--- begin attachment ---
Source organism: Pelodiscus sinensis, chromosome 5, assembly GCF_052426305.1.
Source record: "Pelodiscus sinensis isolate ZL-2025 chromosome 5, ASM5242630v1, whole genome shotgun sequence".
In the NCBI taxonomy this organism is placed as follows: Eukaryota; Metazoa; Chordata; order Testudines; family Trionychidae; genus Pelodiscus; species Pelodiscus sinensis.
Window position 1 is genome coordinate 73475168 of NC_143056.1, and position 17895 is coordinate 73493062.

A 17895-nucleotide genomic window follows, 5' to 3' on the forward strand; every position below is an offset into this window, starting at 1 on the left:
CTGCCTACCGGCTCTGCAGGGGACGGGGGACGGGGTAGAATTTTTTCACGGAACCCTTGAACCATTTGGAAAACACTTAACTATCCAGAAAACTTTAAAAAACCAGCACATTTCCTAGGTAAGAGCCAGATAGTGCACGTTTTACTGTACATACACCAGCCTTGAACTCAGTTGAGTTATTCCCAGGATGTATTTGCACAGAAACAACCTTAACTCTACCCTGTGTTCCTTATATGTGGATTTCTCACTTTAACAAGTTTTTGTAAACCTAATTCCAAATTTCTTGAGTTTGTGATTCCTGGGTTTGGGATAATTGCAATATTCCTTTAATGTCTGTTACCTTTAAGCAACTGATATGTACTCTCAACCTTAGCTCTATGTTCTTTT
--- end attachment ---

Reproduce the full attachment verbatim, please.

Source organism: Pelodiscus sinensis, chromosome 5, assembly GCF_052426305.1.
Source record: "Pelodiscus sinensis isolate ZL-2025 chromosome 5, ASM5242630v1, whole genome shotgun sequence".
In the NCBI taxonomy this organism is placed as follows: Eukaryota; Metazoa; Chordata; order Testudines; family Trionychidae; genus Pelodiscus; species Pelodiscus sinensis.
Window position 1 is genome coordinate 73475168 of NC_143056.1, and position 17895 is coordinate 73493062.

A 17895-nucleotide genomic window follows, 5' to 3' on the forward strand; every position below is an offset into this window, starting at 1 on the left:
CTGCCTACCGGCTCTGCAGGGGACGGGGGACGGGGTAGAATTTTTTCACGGAACCCTTGAACCATTTGGAAAACACTTAACTATCCAGAAAACTTTAAAAAACCAGCACATTTCCTAGGTAAGAGCCAGATAGTGCACGTTTTACTGTACATACACCAGCCTTGAACTCAGTTGAGTTATTCCCAGGATGTATTTGCACAGAAACAACCTTAACTCTACCCTGTGTTCCTTATATGTGGATTTCTCACTTTAACAAGTTTTTGTAAACCTAATTCCAAATTTCTTGAGTTTGTGATTCCTGGGTTTGGGATAATTGCAATATTCCTTTAATGTCTGTTACCTTTAAGCAACTGATATGTACTCTCAACCTTAGCTCTATGTTCTTTT